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Brooks Wilson's Economics Blog: Barro on Economic Recovery: Market or Government Led?

Tuesday, April 6, 2010

Barro on Economic Recovery: Market or Government Led?

Markets trump government in the ability to create wealth and prosperity through individual liberty and responsibility.  That is the reason that nearly all economist strongly support reliance on markets for the provision of goods and services.  It is ironic that many who profess a desire to see our nation rely more on market and less on government ordering of resource allocation do not fully understand the vitality of markets.  True the unemployment rate has stagnated at 9.7% as the recession is ending but rather than taut the ability of markets to adapt, they instead focus on problems government policies have caused and argue that the economy will not recover.

The economy will recover because of market adaptation.  Entrepreneurs will find profitable opportunities.  Investment will increase.  Unemployment will eventually fall and full employment will be reached.  Market led growth is not the question.  The question is did the Troubled Asset Relief Program (the bailout), the American Recovery and Reinvestment Act (the stimulus), health care reform, and other measures helped or hindered the recovery?

Robert Barro, one of the nation's best macroeconomists, provides some insights gleaned from studying how policy impacted economic recovery and growth during the Great Depression and WWII in "The Lessons of the Great Depression" published by FiveBooks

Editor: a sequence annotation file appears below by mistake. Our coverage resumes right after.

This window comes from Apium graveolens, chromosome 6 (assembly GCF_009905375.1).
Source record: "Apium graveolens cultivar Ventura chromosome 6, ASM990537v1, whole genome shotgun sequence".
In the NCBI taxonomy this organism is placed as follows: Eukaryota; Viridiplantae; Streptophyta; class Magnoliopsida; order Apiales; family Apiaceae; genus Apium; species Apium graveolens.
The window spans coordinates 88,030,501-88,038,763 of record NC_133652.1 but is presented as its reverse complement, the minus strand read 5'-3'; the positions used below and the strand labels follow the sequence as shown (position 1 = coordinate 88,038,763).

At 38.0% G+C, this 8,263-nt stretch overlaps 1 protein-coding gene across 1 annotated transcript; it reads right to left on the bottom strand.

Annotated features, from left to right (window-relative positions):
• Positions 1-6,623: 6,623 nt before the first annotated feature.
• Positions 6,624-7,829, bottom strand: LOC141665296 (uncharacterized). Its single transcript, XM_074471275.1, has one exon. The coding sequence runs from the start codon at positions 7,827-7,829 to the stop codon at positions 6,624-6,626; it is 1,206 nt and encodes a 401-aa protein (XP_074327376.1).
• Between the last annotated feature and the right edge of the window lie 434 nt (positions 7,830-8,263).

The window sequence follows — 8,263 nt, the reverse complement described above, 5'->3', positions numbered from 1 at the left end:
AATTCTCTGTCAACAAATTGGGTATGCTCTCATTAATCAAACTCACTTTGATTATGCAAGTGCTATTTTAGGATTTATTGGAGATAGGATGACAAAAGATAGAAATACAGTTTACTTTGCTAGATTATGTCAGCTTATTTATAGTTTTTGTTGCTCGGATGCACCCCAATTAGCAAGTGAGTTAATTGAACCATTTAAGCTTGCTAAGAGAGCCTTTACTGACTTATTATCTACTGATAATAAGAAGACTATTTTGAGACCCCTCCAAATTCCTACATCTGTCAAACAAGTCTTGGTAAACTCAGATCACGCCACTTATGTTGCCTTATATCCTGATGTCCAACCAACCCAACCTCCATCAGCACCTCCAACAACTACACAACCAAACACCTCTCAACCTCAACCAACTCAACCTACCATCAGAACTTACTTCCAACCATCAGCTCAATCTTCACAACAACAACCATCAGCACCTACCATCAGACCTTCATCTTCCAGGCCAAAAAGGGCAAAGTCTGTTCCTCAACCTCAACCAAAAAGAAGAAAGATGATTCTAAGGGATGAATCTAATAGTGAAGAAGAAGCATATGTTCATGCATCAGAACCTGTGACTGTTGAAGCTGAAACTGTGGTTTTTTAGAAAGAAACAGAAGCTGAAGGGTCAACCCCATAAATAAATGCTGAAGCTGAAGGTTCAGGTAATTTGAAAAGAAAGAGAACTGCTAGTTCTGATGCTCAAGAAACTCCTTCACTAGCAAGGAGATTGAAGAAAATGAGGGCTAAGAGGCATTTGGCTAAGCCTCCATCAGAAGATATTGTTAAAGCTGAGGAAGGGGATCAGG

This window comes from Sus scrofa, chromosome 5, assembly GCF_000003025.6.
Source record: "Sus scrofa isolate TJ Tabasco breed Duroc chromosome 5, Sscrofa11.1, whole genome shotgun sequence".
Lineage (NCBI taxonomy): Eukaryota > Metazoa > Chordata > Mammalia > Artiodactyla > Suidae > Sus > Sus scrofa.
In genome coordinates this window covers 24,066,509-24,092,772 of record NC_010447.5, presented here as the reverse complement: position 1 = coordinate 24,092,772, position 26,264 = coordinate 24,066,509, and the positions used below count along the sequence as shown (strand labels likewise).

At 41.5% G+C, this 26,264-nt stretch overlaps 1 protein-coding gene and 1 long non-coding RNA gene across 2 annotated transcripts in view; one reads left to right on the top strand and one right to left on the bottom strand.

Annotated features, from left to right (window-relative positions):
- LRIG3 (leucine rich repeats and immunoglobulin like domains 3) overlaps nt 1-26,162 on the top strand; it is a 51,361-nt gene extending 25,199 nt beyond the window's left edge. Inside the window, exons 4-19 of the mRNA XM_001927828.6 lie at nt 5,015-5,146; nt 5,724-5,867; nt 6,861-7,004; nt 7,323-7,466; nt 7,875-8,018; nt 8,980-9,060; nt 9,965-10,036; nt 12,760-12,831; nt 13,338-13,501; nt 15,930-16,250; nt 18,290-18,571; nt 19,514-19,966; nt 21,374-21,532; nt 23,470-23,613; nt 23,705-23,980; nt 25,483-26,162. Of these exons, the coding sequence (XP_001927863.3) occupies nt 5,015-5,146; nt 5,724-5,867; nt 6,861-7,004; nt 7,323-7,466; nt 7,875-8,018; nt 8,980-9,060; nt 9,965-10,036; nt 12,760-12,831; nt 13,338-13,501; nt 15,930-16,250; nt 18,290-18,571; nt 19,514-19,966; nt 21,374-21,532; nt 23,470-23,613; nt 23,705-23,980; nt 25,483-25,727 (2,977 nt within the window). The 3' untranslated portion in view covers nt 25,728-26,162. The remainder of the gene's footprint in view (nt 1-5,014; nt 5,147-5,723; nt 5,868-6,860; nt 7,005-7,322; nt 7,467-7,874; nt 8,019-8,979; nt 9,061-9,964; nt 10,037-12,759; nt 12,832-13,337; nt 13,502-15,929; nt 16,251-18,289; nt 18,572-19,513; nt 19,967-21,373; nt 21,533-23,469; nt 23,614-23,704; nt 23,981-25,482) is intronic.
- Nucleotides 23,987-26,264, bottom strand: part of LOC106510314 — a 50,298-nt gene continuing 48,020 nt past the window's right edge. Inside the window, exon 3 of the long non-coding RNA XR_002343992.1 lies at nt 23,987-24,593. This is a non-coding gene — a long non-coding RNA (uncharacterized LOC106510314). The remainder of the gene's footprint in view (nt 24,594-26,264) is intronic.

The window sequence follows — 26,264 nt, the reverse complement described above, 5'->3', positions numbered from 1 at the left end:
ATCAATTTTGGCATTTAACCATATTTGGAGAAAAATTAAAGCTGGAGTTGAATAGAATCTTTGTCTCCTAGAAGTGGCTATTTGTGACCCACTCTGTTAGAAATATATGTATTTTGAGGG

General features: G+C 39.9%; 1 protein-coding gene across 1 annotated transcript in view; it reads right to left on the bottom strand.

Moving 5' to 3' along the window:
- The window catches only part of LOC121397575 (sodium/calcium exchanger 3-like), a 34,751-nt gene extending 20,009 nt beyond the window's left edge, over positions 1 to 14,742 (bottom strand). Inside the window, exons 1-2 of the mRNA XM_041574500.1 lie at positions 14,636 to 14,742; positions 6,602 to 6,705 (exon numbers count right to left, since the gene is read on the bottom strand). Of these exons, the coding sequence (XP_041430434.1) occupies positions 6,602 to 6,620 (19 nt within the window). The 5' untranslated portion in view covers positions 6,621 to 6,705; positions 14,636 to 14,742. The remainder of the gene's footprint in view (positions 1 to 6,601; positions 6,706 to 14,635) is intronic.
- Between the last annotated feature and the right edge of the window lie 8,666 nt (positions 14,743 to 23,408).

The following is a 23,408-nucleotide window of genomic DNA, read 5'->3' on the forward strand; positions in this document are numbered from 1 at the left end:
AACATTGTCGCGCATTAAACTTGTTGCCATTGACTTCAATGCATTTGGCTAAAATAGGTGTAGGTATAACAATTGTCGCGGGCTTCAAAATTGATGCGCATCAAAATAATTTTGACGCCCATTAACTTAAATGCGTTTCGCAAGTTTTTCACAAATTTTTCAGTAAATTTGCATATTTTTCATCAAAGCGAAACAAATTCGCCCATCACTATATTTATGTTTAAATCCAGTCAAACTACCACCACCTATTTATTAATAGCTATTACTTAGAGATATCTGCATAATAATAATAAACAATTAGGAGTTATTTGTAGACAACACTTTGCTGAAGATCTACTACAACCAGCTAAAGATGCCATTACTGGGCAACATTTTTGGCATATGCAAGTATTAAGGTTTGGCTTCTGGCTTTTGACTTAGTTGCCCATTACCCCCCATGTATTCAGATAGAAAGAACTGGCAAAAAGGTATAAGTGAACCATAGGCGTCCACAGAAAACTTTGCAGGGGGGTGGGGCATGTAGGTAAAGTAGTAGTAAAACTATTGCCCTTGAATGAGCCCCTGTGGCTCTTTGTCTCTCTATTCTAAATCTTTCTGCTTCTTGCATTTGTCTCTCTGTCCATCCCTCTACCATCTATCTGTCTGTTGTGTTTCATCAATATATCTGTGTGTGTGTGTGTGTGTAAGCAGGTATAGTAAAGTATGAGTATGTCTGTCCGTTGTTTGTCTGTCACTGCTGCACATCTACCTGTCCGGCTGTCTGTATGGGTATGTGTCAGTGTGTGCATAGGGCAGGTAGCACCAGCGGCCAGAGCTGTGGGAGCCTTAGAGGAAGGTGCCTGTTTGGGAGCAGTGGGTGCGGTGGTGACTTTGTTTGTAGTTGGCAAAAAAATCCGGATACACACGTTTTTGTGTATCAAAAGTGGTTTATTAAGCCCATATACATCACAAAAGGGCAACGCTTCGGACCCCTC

The first histories, often written by New Dealers, summarize the Great Depression as starting with the market crash that was greeted by a hands laissez-faire guided inspired policies of the Hoover administration, and ending with the transformation of the economy by the Roosevelt administration.  A variation of this history is that Roosevelt's fiscal policy was sound but too small and that the large deficits created by WWII finally lifted us out of the Great Depression.  Is a sound economy as simple as active fiscal policy?
Barro offers a different view.
It’s clear that a lot of the policies that were put into place were negative, but as to sorting out how important they were, that’s a much more challenging question. And I think Roosevelt at the time recognized ex-post that some of the things he tried were failures and then his attitude was, “OK, it’s a failure. I’ll stop doing it.” Which is actually pretty positive.

For example, some of the things he did was try to organize labour unions and also businesses essentially promoting monopoly – I don’t think that was a plus. He was trying really hard to keep wages and prices from falling with direct influence and that was a negative. The effect of the expenditure programs is less clear. In the mid-1930s with the New Deal there was an unusual amount of infrastructure-type of expenditures. But it’s not actually big enough to sort out in a statistical sense – to figure out how much it mattered in terms of the recovery after the trough in 1932-33. I don’t think we know that that was a mistake, but it’s not clear that it was all that important.
He notes that war expenditures were large enough to be statistically measurable. 
I don’t think you can reliably say what the effect is. But conceptually you’d expect the wartime spending to have a bigger effect for various reasons on the GDP than the equivalent amount of expenditure in a non-war situation. And the wartime effect you can estimate pretty precisely, and the multiplier is clearly less than one, even in World War Two – it’s in the order of 0.6, 0.7, something like that.
Barro does not believe that the stimulus was good policy.
I think the stimulus package was very stupid; it was awful. It’s just a tremendous waste of money and it’s going to cause some trouble in terms of a bigger public debt; it’s just wasting resources. But the more important thing is the financial system, and the housing related aspects. So on that, despite a lot of floundering around, mostly I think what they were doing is in the right direction. I think they made a big mistake by not bailing out Lehman Brothers – I think they recognized that two days later. That was Paulson’s individual fault and responsibility from what I can gather.

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